GREAT FALLS — Initial results for the Great Falls municipal election indicate that Tracy Houck will retain her seat on the City Commission, and Rick Tryon will soon join her.
There were six candidates for two seats on the commission, and as of 9:24 p.m., these are the unofficial results:
- Rick Tryon: 5,047
- Tracy Houck: 4,830
- Bruce Pollington: 4,140
- Terry Thompson: 3,453
- Kim Rodriguez: 2,596
- Jasmine Taylor: 2,297
There were also 87 write-in votes.
Mayor Bob Kelly ran unopposed and has garnered 11,062 votes; there were 383 write-in votes for mayor. Municipal Court Judge Steve Bolstad also ran unopposed and has received 11,066 votes; there were 143 write-in votes.
Here are the brief bios on Tryon and Houck from our recent
with the candidates:
- Rick Tryon was raised in Great Falls. He works part-time at Stray Moose Productions in Black Eagle and is also an independent web development consultant. Tryon has also worked as a semi-professional singer/songwriter. He also managed the Jack Club which his mother used to own. He's been married for 35 years. He and his wife have two grown daughters and three grandchildren, with a fourth on the way. He's run twice before for the commission and also the state legislature. Tryon says Great Falls is struggling to remain stagnant when it comes to growth and needs to do more to live up to its potential. In addition to better jobs, he'd like to see less crime and more government transparency.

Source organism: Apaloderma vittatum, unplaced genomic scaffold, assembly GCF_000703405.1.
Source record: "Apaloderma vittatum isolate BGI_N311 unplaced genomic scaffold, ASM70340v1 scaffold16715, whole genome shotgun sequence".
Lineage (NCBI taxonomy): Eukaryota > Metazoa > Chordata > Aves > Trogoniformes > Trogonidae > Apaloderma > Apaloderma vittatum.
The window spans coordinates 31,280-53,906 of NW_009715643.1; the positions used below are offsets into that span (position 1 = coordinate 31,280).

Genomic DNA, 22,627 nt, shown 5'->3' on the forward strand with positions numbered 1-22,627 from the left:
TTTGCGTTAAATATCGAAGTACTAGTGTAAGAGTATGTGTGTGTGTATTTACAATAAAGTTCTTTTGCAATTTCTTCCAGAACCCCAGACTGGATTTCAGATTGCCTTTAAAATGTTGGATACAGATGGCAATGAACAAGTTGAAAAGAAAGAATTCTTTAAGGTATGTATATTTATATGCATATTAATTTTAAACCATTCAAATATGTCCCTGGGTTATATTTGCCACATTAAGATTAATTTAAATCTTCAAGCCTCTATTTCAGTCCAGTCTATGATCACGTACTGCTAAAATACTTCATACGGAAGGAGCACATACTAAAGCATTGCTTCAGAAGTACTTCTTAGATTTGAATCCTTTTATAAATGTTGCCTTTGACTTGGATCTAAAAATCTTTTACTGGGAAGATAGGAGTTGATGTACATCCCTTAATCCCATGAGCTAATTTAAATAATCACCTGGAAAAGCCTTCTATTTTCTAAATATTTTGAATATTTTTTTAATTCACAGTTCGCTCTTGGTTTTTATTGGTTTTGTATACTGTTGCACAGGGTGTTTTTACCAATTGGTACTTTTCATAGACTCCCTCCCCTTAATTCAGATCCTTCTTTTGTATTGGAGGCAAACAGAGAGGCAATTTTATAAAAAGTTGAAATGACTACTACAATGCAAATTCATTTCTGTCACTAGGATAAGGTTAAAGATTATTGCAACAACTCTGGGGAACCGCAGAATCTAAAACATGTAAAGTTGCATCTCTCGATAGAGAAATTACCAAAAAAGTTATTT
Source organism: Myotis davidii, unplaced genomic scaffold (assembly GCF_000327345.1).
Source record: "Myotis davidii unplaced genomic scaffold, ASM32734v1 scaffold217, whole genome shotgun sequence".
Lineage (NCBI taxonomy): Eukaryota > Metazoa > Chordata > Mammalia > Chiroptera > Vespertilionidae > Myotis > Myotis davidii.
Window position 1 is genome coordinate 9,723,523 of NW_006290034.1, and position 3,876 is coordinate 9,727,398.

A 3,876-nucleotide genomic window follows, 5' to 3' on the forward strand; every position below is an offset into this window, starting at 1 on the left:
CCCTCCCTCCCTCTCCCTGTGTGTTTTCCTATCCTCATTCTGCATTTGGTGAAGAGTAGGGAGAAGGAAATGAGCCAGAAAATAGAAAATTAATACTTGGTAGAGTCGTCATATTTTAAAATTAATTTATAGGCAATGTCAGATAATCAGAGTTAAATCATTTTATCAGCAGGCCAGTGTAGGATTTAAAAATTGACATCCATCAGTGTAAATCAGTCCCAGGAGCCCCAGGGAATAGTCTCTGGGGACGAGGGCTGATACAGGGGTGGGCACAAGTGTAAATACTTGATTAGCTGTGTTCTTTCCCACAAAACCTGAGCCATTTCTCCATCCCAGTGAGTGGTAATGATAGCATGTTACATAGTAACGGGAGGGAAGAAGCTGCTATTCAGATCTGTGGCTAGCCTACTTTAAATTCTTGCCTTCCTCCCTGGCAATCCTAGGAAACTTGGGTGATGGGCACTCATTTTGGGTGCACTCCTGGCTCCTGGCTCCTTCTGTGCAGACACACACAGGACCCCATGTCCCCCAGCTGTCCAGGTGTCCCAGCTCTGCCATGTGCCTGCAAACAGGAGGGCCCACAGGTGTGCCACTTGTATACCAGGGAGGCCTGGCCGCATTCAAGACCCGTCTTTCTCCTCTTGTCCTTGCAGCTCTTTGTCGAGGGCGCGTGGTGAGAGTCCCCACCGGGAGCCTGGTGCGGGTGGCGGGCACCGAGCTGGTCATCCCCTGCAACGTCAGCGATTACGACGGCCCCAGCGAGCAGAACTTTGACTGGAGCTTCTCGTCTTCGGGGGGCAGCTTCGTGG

- Tracy Houck is seeking a second term on the commission. Houck has lived in Great Falls for 25 years. She has two children who also live in Great Falls. She is a graduate of Clarion University in Pennsylvania with a degree in communications focusing on non-profit marketing. She is currently working as a consultant but has extensive experience working with non-profits on the both local and state level. Some of the organizations she’s worked with include Voice of Hope, Gateway Community Services, and the Mental Health Center. Most recently, she served as Executive Director of the Paris Gibson Square. Houck said she would like to see slow and stead growth that provides a bigger tax base which in turn will allow for more resources including public safety. She says the city has streamlined it process to allow for greater investment in community development, planning and public works. Houck likes different backgrounds on the current commission and says she’s not afraid to make tough decisions.